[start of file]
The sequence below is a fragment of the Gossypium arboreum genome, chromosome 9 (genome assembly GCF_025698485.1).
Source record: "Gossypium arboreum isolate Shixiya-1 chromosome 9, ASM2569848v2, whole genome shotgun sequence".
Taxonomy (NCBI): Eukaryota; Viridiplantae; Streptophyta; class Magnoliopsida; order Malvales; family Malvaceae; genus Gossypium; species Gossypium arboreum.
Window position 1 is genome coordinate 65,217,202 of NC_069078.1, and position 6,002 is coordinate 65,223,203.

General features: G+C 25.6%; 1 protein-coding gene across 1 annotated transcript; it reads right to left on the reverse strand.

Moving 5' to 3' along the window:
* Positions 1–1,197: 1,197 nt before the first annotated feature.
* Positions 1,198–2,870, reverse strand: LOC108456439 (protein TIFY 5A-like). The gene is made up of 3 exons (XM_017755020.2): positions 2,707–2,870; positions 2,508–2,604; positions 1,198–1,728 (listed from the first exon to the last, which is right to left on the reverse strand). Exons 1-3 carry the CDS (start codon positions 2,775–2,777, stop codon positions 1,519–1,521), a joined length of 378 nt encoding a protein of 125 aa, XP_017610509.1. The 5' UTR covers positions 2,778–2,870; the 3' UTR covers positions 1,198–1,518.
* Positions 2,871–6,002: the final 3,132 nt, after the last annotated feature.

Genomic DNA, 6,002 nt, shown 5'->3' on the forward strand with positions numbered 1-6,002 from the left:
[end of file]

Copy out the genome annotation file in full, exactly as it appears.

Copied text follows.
The sequence below is a fragment of the Gossypium arboreum genome, chromosome 9 (genome assembly GCF_025698485.1).
Source record: "Gossypium arboreum isolate Shixiya-1 chromosome 9, ASM2569848v2, whole genome shotgun sequence".
Taxonomy (NCBI): Eukaryota; Viridiplantae; Streptophyta; class Magnoliopsida; order Malvales; family Malvaceae; genus Gossypium; species Gossypium arboreum.
Window position 1 is genome coordinate 65,217,202 of NC_069078.1, and position 6,002 is coordinate 65,223,203.

General features: G+C 25.6%; 1 protein-coding gene across 1 annotated transcript; it reads right to left on the reverse strand.

Moving 5' to 3' along the window:
* Positions 1–1,197: 1,197 nt before the first annotated feature.
* Positions 1,198–2,870, reverse strand: LOC108456439 (protein TIFY 5A-like). The gene is made up of 3 exons (XM_017755020.2): positions 2,707–2,870; positions 2,508–2,604; positions 1,198–1,728 (listed from the first exon to the last, which is right to left on the reverse strand). Exons 1-3 carry the CDS (start codon positions 2,775–2,777, stop codon positions 1,519–1,521), a joined length of 378 nt encoding a protein of 125 aa, XP_017610509.1. The 5' UTR covers positions 2,778–2,870; the 3' UTR covers positions 1,198–1,518.
* Positions 2,871–6,002: the final 3,132 nt, after the last annotated feature.

Genomic DNA, 6,002 nt, shown 5'->3' on the forward strand with positions numbered 1-6,002 from the left: